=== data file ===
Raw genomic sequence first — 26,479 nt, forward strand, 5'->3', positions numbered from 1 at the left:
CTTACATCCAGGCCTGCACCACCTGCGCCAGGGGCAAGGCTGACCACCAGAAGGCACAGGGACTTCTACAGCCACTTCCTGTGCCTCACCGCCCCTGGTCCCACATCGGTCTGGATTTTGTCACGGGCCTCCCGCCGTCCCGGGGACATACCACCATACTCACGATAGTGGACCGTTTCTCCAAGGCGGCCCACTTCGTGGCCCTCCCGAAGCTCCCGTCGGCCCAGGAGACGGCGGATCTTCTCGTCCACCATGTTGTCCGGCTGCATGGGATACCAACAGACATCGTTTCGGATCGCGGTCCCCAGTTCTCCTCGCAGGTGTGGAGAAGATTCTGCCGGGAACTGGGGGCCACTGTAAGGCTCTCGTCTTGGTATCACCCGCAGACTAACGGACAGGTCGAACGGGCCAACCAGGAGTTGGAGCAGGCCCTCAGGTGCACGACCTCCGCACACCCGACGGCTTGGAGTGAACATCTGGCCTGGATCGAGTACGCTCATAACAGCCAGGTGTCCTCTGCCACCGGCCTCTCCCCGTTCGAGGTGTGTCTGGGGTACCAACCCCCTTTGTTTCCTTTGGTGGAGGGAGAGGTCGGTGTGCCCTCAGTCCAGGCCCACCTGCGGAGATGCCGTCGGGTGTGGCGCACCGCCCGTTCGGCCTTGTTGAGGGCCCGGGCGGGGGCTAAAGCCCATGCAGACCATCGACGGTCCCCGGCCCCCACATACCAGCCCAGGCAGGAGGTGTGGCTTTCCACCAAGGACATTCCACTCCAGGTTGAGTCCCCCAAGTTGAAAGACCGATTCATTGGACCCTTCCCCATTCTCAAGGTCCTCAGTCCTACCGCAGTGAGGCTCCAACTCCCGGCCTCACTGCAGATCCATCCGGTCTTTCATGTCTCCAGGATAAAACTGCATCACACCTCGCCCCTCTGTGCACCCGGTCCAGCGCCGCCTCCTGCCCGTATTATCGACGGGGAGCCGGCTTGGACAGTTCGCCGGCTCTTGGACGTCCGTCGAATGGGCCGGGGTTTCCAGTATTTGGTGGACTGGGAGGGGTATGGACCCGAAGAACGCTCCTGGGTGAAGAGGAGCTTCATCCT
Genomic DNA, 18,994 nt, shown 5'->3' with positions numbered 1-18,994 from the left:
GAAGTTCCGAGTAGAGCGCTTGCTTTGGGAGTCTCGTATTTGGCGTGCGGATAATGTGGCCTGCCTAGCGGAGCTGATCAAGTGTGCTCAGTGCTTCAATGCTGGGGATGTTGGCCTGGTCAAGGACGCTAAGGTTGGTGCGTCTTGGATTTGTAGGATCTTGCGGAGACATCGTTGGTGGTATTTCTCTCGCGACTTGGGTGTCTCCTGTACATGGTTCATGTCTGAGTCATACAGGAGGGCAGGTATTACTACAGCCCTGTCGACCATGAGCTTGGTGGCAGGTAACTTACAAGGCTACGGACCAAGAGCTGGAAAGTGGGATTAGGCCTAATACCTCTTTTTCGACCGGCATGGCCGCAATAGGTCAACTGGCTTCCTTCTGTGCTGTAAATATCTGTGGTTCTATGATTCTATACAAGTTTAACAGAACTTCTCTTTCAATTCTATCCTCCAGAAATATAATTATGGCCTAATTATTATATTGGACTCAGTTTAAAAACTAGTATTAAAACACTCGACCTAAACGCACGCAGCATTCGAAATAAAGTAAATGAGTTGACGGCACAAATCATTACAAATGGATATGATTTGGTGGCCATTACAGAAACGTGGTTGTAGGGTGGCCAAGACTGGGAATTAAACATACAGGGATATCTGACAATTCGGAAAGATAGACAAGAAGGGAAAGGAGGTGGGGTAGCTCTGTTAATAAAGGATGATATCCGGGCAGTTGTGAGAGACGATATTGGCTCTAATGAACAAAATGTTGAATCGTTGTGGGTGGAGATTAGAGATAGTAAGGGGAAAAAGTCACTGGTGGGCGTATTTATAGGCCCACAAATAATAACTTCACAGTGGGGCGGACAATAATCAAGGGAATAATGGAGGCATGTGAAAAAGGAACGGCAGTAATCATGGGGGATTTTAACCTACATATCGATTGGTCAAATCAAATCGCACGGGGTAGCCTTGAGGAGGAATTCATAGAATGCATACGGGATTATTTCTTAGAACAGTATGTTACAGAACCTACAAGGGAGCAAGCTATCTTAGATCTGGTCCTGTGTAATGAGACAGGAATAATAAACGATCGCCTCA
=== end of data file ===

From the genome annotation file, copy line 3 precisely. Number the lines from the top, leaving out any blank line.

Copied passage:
Genomic DNA, 18,994 nt, shown 5'->3' with positions numbered 1-18,994 from the left: